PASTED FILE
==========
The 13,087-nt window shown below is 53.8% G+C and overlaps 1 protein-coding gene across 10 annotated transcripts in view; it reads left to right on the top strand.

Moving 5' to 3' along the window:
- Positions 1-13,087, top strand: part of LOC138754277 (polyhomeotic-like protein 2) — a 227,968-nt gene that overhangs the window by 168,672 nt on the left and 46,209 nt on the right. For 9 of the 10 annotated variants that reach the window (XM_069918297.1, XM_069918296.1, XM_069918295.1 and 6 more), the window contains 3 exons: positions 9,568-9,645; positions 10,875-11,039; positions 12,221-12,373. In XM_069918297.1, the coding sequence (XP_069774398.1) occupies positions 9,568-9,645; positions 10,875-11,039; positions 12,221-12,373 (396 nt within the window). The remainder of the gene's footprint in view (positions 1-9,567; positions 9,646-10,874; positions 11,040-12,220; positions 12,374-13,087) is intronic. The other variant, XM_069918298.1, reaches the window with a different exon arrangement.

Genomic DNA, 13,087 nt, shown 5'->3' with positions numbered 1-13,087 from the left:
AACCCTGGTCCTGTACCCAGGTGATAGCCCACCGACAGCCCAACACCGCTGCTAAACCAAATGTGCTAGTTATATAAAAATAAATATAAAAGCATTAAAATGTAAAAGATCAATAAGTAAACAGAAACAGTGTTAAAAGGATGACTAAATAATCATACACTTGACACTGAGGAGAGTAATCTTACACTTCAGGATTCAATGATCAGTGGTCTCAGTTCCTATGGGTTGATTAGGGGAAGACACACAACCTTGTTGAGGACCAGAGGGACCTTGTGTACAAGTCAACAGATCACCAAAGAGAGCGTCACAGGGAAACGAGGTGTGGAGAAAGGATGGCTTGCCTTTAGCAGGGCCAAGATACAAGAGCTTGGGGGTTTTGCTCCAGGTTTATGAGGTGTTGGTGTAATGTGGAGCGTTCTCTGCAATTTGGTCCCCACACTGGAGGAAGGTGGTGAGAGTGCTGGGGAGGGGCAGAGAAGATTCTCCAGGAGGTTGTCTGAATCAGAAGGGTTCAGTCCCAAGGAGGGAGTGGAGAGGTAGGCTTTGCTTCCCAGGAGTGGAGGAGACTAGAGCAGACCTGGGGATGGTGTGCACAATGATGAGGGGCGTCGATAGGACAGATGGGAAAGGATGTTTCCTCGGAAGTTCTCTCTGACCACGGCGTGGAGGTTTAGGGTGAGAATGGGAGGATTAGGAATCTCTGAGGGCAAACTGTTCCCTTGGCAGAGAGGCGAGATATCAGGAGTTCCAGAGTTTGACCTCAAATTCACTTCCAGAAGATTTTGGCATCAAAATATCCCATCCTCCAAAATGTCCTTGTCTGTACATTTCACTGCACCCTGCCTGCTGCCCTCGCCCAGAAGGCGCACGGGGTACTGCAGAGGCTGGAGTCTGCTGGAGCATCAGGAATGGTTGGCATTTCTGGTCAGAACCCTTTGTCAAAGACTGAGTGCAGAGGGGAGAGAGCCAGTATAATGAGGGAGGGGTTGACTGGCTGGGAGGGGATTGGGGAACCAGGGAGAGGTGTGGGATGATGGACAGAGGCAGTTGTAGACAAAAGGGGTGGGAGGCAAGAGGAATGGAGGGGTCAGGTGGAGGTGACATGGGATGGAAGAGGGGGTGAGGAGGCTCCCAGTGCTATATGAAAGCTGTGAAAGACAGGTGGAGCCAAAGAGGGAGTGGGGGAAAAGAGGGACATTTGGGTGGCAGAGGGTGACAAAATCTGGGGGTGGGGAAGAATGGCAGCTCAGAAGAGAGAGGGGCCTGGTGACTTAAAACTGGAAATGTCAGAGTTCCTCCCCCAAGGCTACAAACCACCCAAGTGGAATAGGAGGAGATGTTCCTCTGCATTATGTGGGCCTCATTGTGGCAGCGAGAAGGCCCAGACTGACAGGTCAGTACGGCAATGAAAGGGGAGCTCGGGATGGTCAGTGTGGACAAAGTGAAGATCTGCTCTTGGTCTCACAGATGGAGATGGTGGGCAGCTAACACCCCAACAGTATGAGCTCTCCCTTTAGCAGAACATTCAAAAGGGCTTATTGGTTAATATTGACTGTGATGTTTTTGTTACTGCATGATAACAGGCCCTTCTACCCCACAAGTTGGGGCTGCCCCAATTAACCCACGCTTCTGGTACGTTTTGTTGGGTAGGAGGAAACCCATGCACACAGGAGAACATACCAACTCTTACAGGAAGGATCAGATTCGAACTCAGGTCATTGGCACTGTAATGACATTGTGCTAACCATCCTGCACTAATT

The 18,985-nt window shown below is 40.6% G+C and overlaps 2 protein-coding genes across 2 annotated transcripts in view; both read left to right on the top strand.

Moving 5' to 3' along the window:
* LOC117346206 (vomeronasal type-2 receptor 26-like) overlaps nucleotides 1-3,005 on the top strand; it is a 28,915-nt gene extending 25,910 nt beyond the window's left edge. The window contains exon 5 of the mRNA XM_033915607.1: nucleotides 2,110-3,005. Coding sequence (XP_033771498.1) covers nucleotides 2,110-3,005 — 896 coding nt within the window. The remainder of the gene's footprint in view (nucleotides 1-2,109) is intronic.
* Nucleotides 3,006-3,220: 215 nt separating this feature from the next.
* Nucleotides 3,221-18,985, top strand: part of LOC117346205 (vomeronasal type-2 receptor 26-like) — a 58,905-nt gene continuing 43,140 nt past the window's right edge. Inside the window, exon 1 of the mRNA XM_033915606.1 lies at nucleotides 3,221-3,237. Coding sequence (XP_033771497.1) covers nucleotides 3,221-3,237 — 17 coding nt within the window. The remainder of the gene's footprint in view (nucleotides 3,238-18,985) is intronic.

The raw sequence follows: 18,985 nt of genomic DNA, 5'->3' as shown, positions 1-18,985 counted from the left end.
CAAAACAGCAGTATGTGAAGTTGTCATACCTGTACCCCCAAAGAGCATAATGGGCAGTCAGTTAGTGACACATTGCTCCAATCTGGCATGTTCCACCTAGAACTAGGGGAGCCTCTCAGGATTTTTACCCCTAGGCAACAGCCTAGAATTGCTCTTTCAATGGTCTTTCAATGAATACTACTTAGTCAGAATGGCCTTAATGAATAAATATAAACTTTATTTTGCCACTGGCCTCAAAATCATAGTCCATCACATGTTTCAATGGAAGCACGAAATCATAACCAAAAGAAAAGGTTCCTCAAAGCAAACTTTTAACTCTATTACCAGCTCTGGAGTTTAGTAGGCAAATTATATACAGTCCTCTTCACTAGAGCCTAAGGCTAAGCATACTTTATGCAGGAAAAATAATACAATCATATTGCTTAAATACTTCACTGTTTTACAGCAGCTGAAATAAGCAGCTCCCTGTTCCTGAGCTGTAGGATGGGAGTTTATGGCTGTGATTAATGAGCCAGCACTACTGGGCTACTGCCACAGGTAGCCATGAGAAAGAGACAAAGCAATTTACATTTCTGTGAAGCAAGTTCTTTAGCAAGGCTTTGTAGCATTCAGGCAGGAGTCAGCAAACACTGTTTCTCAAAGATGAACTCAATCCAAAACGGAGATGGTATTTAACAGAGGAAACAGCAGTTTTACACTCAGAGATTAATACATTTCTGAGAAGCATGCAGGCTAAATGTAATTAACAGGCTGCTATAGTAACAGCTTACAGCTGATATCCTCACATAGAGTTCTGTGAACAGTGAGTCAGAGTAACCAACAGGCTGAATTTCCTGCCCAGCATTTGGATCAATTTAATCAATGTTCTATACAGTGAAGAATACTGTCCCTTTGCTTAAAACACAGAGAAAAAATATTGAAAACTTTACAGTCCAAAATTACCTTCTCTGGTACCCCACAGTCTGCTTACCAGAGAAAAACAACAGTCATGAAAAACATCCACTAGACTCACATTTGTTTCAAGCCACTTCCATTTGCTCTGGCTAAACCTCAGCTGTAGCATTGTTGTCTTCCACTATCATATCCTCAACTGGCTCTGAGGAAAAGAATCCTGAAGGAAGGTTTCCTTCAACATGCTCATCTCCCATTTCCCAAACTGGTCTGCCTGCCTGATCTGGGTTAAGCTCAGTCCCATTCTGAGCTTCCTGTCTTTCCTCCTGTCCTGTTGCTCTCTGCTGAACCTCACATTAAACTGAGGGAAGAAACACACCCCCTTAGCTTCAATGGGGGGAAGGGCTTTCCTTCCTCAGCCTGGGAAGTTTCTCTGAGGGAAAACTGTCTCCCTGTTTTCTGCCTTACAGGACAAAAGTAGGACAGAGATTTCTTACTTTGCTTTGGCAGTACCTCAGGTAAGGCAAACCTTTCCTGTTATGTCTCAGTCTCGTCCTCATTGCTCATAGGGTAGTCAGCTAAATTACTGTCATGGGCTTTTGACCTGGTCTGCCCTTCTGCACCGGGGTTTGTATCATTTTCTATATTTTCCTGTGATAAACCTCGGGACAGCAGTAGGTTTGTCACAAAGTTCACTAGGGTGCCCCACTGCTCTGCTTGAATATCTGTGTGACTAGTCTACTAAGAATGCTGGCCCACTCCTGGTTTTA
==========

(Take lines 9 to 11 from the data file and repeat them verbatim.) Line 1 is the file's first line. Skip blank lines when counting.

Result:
* Nucleotides 3,006-3,220: 215 nt separating this feature from the next.
* Nucleotides 3,221-18,985, top strand: part of LOC117346205 (vomeronasal type-2 receptor 26-like) — a 58,905-nt gene continuing 43,140 nt past the window's right edge. Inside the window, exon 1 of the mRNA XM_033915606.1 lies at nucleotides 3,221-3,237. Coding sequence (XP_033771497.1) covers nucleotides 3,221-3,237 — 17 coding nt within the window. The remainder of the gene's footprint in view (nucleotides 3,238-18,985) is intronic.

The raw sequence follows: 18,985 nt of genomic DNA, 5'->3' as shown, positions 1-18,985 counted from the left end.